- Be a connector. Perhaps you know a good web designer who can help them with their e-commerce site. Or an old school friend who is in commercial property and can help them find their first office. Maybe you’re a lawyer or accountant who can offer some advice. Perhaps you know a journalist who might be interested in profiling them. You may not be able to offer any introductions, and that’s fine too.
- Promote them on social channels. Follow them on Twitter, connect on LinkedIn, +1 them on Google+. And not just their corporate accounts, but those of the management team too. Help spread their message to your online network and build up a relationship that is outside of the actual investment.
- Become a mentor. A lot of investors not only enjoy the thrill of backing exciting new companies financially but really getting involved with helping them flourish. This could be simply sending them an email with suggestions for their business. Or you may feel that you can really add value to their business by going in to meet them. It’s about finding the level of contribution that suits you and the business.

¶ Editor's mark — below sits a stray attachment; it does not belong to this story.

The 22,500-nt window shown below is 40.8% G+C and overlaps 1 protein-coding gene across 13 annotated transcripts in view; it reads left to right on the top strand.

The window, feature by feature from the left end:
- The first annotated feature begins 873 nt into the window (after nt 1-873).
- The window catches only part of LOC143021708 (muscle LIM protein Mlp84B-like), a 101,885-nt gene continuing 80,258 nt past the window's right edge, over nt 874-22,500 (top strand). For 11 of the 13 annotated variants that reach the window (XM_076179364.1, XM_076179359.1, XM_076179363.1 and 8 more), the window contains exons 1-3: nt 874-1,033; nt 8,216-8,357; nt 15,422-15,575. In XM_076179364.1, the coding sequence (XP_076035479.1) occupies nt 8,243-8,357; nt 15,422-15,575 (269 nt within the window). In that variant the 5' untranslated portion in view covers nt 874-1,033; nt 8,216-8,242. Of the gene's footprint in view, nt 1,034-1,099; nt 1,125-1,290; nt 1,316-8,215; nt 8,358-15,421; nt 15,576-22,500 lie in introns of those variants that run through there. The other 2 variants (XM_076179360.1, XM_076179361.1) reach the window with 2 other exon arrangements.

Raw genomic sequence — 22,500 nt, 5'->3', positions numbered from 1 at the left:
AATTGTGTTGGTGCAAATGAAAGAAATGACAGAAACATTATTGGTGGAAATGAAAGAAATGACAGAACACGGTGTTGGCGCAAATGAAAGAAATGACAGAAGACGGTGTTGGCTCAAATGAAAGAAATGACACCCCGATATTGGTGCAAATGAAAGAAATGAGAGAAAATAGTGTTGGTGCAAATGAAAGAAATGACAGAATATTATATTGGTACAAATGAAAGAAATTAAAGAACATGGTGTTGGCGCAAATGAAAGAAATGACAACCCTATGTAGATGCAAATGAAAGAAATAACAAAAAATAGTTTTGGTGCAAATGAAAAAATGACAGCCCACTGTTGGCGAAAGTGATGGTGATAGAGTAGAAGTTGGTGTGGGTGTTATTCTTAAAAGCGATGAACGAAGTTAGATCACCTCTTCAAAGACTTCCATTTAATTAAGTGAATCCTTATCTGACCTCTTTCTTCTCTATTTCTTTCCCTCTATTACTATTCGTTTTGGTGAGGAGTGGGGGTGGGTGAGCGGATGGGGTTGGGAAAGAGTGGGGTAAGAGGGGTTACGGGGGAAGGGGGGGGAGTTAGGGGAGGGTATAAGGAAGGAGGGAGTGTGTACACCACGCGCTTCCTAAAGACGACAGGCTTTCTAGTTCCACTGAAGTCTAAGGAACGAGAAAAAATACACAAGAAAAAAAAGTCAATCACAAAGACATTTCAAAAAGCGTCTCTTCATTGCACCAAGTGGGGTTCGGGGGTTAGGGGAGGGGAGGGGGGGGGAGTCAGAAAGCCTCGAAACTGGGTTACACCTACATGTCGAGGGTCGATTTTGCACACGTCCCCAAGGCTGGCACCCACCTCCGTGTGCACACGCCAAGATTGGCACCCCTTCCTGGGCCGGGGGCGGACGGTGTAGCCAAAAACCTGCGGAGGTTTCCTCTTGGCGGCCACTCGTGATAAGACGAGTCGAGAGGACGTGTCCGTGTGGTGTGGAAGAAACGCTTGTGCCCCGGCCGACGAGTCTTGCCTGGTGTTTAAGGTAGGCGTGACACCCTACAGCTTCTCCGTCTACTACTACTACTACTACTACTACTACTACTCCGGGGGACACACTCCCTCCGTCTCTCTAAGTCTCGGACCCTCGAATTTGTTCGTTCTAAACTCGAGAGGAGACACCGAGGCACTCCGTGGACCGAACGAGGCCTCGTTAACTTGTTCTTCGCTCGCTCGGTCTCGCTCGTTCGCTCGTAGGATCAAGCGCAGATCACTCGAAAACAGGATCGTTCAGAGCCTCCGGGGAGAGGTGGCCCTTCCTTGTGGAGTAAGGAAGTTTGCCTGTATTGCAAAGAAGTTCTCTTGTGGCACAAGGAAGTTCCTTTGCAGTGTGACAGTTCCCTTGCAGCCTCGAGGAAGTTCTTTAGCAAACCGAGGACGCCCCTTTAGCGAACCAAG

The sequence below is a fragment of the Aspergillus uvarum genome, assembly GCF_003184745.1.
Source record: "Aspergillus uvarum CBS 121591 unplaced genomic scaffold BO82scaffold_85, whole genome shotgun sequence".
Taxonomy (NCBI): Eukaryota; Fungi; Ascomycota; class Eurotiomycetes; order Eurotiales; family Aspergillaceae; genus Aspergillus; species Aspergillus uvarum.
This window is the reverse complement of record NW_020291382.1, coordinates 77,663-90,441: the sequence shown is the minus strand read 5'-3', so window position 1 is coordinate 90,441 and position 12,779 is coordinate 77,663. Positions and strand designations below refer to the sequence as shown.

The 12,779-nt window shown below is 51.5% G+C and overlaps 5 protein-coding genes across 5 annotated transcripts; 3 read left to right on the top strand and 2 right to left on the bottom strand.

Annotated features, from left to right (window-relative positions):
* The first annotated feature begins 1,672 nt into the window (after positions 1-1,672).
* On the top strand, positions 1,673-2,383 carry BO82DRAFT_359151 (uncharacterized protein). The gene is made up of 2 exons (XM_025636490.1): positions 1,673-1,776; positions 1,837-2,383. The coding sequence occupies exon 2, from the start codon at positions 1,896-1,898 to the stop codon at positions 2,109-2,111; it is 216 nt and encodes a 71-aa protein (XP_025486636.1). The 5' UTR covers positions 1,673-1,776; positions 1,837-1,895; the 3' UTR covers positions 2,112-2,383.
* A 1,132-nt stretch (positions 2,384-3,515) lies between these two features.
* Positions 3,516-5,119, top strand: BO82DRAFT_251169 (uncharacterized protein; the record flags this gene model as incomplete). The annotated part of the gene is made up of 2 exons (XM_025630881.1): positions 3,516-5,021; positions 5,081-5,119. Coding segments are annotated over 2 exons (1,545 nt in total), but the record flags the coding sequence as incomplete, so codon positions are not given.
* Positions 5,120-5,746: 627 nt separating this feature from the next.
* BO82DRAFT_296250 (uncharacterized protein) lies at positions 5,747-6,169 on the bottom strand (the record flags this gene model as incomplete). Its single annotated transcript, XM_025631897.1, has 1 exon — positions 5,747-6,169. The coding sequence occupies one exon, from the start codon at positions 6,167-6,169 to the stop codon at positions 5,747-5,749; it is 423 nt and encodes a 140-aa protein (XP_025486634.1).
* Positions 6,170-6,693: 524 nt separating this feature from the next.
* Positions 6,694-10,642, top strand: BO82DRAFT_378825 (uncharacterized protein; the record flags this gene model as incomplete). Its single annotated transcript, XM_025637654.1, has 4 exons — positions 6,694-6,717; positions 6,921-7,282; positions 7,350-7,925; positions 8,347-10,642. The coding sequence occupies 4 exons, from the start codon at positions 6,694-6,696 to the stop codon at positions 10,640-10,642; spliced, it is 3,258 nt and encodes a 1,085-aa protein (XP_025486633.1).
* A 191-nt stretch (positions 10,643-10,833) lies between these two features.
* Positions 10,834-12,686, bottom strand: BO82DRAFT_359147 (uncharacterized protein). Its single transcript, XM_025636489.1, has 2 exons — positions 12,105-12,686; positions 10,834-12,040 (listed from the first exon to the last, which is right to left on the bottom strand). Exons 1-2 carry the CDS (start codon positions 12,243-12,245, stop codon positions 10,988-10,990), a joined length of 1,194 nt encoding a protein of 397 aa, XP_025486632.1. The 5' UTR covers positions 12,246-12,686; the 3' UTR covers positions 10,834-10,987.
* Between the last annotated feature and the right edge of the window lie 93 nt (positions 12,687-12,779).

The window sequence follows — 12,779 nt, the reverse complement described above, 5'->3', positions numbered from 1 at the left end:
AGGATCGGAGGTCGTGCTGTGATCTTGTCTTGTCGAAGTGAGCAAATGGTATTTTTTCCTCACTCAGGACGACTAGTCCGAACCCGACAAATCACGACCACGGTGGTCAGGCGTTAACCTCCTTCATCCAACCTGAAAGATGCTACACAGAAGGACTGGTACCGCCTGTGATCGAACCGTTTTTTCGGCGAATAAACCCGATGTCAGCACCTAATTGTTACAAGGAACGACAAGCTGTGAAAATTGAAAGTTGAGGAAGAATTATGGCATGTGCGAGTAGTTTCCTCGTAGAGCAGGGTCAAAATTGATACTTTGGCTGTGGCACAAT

- Be responsive. Some startups reach out to their investors for help from time to time. This could be to let them know their product has gone on sale and to see if they want to buy it. It could be that they want help with recruitment or to see if anyone has any spare computers they can donate. If you can help you may find it rewarding to do so.
- Connect with other investors. See who else has invested in your portfolio of companies. You could club together and see how you can help collectively – or simply swap investment tips and ideas among like minded individuals.
Becoming an online investor in early-stage and growth-focused businesses doesn’t have to be so mystifying. Take it step-by-step, dip your toes in and think about how you want to strategically approach it as an asset class.
If you’d like more information on how Seedrs works and why angels and VCs invest, take a look at our guides to learn more.